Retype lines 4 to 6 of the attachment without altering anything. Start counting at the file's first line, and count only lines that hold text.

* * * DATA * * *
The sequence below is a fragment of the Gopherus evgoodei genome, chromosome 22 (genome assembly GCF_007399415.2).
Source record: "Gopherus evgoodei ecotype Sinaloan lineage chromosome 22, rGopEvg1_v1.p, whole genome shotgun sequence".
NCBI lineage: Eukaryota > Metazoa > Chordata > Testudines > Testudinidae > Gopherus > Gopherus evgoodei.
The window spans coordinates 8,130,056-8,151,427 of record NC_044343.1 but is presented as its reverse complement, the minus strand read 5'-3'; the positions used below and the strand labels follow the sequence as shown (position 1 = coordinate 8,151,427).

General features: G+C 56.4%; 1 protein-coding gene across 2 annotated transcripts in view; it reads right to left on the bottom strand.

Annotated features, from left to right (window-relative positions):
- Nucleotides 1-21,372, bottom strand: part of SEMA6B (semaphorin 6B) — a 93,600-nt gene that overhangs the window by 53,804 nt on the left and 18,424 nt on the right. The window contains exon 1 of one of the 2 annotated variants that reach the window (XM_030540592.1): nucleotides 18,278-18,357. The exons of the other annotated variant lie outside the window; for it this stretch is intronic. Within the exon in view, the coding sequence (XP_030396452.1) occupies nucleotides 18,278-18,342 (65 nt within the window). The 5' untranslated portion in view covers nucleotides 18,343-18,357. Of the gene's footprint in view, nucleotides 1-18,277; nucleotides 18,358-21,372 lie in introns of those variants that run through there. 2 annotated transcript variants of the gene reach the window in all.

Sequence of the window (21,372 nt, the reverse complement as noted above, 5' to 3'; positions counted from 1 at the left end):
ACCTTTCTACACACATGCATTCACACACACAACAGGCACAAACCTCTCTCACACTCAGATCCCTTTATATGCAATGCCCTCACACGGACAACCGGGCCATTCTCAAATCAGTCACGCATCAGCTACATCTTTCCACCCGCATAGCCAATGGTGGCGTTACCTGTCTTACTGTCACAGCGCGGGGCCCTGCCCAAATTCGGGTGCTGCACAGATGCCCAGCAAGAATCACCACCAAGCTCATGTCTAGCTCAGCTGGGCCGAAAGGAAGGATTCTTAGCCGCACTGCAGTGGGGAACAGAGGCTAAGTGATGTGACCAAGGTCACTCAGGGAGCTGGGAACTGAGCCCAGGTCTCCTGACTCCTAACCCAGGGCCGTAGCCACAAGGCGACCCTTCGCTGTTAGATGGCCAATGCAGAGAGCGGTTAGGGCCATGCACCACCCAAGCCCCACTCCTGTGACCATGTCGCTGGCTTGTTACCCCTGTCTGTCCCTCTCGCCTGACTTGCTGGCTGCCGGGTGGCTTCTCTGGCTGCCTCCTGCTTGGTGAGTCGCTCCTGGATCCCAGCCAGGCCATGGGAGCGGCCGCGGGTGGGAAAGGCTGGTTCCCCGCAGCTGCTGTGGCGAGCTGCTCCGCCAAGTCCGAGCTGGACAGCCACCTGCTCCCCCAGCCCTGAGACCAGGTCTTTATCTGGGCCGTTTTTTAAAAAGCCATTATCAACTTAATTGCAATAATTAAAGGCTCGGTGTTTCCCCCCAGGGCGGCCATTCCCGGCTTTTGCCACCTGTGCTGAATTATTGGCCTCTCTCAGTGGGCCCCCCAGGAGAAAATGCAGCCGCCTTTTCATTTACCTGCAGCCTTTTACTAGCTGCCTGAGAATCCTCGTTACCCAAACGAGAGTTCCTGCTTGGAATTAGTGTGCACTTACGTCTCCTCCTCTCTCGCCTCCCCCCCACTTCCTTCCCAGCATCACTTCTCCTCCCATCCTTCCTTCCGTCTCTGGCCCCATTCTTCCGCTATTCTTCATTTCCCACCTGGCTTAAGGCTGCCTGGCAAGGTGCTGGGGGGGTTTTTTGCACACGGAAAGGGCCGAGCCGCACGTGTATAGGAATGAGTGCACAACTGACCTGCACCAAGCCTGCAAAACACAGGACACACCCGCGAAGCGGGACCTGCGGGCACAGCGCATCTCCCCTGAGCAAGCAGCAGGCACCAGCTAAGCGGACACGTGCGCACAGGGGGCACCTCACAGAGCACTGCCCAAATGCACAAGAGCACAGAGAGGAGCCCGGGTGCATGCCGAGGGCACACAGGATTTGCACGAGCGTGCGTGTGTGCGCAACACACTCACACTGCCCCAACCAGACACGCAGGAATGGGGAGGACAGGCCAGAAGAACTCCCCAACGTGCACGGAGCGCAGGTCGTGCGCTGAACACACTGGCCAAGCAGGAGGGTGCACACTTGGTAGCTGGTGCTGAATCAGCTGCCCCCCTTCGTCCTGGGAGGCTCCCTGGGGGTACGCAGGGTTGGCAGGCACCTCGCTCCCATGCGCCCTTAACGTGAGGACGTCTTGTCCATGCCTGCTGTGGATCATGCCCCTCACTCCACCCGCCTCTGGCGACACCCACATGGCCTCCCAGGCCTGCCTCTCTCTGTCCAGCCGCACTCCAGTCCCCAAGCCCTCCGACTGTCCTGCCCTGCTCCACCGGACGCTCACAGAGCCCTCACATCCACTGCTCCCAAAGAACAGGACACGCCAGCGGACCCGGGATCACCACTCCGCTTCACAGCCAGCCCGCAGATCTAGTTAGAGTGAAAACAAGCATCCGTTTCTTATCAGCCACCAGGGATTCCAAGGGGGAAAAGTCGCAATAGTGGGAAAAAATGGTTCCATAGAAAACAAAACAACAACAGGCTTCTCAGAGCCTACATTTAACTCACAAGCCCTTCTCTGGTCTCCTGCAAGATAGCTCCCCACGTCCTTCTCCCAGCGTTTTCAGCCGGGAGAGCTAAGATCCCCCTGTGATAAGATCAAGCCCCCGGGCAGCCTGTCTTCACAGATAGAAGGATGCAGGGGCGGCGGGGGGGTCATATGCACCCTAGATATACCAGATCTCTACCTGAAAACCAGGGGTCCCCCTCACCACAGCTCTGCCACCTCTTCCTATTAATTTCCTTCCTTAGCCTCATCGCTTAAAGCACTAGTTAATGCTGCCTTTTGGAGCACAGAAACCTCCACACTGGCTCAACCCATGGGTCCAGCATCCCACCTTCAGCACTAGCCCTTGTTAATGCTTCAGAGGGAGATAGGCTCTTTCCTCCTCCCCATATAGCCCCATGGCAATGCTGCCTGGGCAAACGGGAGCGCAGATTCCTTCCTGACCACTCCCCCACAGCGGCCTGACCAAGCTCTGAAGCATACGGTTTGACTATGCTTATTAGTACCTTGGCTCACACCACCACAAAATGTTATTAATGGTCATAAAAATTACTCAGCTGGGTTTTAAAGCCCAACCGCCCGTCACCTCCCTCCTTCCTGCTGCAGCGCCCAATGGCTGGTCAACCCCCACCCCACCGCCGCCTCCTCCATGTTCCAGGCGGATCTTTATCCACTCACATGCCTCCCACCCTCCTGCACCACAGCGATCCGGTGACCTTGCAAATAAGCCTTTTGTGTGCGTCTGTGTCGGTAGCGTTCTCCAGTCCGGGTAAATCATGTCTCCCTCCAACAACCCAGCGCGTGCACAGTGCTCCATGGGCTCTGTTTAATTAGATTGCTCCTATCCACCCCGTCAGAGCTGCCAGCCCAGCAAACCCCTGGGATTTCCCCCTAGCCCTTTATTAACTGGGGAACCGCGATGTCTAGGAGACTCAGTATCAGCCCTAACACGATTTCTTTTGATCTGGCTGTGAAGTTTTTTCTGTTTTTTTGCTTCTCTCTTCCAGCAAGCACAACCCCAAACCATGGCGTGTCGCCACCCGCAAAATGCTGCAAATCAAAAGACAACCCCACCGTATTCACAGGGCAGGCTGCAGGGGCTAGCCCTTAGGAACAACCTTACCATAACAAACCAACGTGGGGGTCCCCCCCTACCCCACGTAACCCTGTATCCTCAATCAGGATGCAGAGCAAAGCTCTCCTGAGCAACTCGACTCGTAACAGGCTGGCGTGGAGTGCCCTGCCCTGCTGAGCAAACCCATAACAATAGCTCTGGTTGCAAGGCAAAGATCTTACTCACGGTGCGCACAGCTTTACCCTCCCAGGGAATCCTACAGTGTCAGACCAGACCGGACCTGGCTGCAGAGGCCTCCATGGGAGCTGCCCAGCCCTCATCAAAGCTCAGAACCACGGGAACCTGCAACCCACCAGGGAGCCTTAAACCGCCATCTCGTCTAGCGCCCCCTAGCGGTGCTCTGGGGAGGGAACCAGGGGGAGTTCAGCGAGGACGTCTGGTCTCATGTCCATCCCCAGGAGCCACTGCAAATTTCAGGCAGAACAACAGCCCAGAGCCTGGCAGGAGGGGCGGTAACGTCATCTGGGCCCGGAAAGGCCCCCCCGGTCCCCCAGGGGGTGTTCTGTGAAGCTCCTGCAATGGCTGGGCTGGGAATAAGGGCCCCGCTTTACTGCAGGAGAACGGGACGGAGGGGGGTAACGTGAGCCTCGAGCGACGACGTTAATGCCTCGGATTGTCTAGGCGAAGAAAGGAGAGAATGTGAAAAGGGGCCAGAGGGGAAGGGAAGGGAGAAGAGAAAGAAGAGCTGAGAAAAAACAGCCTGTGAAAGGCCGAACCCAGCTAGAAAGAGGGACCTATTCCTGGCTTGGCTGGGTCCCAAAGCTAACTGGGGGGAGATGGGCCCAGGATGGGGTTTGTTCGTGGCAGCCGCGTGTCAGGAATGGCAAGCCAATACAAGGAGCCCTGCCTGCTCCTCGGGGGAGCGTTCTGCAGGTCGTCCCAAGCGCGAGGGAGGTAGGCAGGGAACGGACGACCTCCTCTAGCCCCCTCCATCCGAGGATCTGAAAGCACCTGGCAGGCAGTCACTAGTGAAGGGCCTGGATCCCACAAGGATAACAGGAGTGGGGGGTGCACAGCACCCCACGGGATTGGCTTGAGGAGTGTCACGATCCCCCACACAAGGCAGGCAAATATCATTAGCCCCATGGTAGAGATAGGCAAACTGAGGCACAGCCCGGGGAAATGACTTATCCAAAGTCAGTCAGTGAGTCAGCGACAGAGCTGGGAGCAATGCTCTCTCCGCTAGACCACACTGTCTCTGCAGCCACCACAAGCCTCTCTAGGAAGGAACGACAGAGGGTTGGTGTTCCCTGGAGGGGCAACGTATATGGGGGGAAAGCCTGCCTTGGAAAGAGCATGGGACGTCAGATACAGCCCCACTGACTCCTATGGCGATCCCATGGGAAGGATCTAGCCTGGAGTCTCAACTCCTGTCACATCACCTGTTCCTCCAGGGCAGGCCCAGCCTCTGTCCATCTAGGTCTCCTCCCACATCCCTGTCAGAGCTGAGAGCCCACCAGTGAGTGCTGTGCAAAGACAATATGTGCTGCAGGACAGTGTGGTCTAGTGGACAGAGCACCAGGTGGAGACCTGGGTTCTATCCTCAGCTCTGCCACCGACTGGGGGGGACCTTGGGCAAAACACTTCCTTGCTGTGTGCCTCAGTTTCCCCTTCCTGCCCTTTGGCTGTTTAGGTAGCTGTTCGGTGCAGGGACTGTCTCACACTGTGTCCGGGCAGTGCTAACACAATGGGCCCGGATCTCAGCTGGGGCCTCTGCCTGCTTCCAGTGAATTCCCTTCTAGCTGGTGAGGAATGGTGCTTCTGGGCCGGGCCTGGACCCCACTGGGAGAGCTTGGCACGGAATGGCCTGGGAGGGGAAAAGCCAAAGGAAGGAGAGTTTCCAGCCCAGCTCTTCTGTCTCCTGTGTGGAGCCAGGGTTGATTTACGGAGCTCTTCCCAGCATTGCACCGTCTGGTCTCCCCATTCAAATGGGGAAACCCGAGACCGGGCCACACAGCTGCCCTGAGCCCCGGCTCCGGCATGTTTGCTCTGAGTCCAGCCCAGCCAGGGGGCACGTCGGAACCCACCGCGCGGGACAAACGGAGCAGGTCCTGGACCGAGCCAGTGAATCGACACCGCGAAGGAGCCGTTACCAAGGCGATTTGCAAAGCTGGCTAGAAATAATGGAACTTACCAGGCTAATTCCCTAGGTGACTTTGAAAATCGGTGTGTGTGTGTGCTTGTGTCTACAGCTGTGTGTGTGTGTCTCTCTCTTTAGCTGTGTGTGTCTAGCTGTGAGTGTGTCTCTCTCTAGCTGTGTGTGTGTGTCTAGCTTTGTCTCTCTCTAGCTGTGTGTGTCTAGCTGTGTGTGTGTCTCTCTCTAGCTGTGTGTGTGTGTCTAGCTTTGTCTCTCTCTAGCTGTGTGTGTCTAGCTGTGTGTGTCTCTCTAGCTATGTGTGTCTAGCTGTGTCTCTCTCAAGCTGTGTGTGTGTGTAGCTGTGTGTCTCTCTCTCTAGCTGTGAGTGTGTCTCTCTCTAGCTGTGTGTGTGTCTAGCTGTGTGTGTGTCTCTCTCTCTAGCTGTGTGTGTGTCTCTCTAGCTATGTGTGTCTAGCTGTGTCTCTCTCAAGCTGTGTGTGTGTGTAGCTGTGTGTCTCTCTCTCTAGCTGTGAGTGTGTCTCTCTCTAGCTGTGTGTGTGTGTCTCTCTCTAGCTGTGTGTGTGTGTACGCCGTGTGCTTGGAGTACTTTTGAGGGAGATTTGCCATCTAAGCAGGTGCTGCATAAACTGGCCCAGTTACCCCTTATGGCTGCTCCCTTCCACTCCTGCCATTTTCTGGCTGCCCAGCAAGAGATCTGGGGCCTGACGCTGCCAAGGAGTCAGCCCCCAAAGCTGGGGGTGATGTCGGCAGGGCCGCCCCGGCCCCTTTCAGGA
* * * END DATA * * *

The window spans coordinates 8,130,056-8,151,427 of record NC_044343.1 but is presented as its reverse complement, the minus strand read 5'-3'; the positions used below and the strand labels follow the sequence as shown (position 1 = coordinate 8,151,427).

General features: G+C 56.4%; 1 protein-coding gene across 2 annotated transcripts in view; it reads right to left on the bottom strand.

Annotated features, from left to right (window-relative positions):